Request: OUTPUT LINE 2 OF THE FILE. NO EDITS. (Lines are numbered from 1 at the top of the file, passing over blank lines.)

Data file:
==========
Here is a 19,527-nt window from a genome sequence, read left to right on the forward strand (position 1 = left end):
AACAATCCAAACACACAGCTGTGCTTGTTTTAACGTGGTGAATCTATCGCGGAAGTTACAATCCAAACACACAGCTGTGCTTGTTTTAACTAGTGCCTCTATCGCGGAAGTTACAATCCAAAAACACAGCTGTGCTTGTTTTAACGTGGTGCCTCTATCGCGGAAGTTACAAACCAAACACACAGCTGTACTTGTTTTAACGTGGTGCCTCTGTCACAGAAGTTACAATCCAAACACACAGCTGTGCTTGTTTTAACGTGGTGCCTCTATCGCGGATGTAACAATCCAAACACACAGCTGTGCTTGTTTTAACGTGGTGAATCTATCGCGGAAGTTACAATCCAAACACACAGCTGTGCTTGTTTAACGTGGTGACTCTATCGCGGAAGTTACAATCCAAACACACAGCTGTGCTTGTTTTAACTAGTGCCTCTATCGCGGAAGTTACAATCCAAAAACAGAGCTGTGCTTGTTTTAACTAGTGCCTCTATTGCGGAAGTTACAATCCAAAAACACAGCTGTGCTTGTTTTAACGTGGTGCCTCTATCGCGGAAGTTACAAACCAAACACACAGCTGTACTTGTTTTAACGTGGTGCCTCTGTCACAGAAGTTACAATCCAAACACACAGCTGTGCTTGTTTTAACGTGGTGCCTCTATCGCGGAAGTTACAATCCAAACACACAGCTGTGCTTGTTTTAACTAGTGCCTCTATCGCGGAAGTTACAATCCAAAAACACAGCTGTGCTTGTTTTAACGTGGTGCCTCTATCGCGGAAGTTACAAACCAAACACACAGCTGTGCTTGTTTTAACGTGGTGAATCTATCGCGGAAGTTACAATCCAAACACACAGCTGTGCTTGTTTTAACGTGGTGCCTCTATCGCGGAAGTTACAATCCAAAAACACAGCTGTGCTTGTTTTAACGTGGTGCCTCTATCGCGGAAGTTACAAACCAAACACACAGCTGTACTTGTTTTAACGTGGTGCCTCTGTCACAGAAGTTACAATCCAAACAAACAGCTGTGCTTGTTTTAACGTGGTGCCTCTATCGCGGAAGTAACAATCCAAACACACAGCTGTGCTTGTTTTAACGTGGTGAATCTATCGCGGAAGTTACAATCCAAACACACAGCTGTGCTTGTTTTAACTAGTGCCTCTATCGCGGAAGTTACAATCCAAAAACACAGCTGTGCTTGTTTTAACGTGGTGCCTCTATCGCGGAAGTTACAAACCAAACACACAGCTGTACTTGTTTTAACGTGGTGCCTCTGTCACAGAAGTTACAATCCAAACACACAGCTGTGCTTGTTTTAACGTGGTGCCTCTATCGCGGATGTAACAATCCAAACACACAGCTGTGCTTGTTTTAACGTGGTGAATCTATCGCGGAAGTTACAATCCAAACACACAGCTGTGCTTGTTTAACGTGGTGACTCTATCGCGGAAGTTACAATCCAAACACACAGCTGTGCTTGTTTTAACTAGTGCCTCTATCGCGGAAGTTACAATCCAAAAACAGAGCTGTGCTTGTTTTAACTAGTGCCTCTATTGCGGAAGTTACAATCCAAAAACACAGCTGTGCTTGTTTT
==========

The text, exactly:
AACAATCCAAACACACAGCTGTGCTTGTTTTAACGTGGTGAATCTATCGCGGAAGTTACAATCCAAACACACAGCTGTGCTTGTTTTAACTAGTGCCTCTATCGCGGAAGTTACAATCCAAAAACACAGCTGTGCTTGTTTTAACGTGGTGCCTCTATCGCGGAAGTTACAAACCAAACACACAGCTGTACTTGTTTTAACGTGGTGCCTCTGTCACAGAAGTTACAATCCAAACACACAGCTGTGCTTGTTTTAACGTGGTGCCTCTATCGCGGATGTAACAATCCAAACACACAGCTGTGCTTGTTTTAACGTGGTGAATCTATCGCGGAAGTTACAATCCAAACACACAGCTGTGCTTGTTTAACGTGGTGACTCTATCGCGGAAGTTACAATCCAAACACACAGCTGTGCTTGTTTTAACTAGTGCCTCTATCGCGGAAGTTACAATCCAAAAACAGAGCTGTGCTTGTTTTAACTAGTGCCTCTATTGCGGAAGTTACAATCCAAAAACACAGCTGTGCTTGTTTTAACGTGGTGCCTCTATCGCGGAAGTTACAAACCAAACACACAGCTGTACTTGTTTTAACGTGGTGCCTCTGTCACAGAAGTTACAATCCAAACACACAGCTGTGCTTGTTTTAACGTGGTGCCTCTATCGCGGAAGTTACAATCCAAACACACAGCTGTGCTTGTTTTAACTAGTGCCTCTATCGCGGAAGTTACAATCCAAAAACACAGCTGTGCTTGTTTTAACGTGGTGCCTCTATCGCGGAAGTTACAAACCAAACACACAGCTGTGCTTGTTTTAACGTGGTGAATCTATCGCGGAAGTTACAATCCAAACACACAGCTGTGCTTGTTTTAACGTGGTGCCTCTATCGCGGAAGTTACAATCCAAAAACACAGCTGTGCTTGTTTTAACGTGGTGCCTCTATCGCGGAAGTTACAAACCAAACACACAGCTGTACTTGTTTTAACGTGGTGCCTCTGTCACAGAAGTTACAATCCAAACAAACAGCTGTGCTTGTTTTAACGTGGTGCCTCTATCGCGGAAGTAACAATCCAAACACACAGCTGTGCTTGTTTTAACGTGGTGAATCTATCGCGGAAGTTACAATCCAAACACACAGCTGTGCTTGTTTTAACTAGTGCCTCTATCGCGGAAGTTACAATCCAAAAACACAGCTGTGCTTGTTTTAACGTGGTGCCTCTATCGCGGAAGTTACAAACCAAACACACAGCTGTACTTGTTTTAACGTGGTGCCTCTGTCACAGAAGTTACAATCCAAACACACAGCTGTGCTTGTTTTAACGTGGTGCCTCTATCGCGGATGTAACAATCCAAACACACAGCTGTGCTTGTTTTAACGTGGTGAATCTATCGCGGAAGTTACAATCCAAACACACAGCTGTGCTTGTTTAACGTGGTGACTCTATCGCGGAAGTTACAATCCAAACACACAGCTGTGCTTGTTTTAACTAGTGCCTCTATCGCGGAAGTTACAATCCAAAAACAGAGCTGTGCTTGTTTTAACTAGTGCCTCTATTGCGGAAGTTACAATCCAAAAACACAGCTGTGCTTGTTTT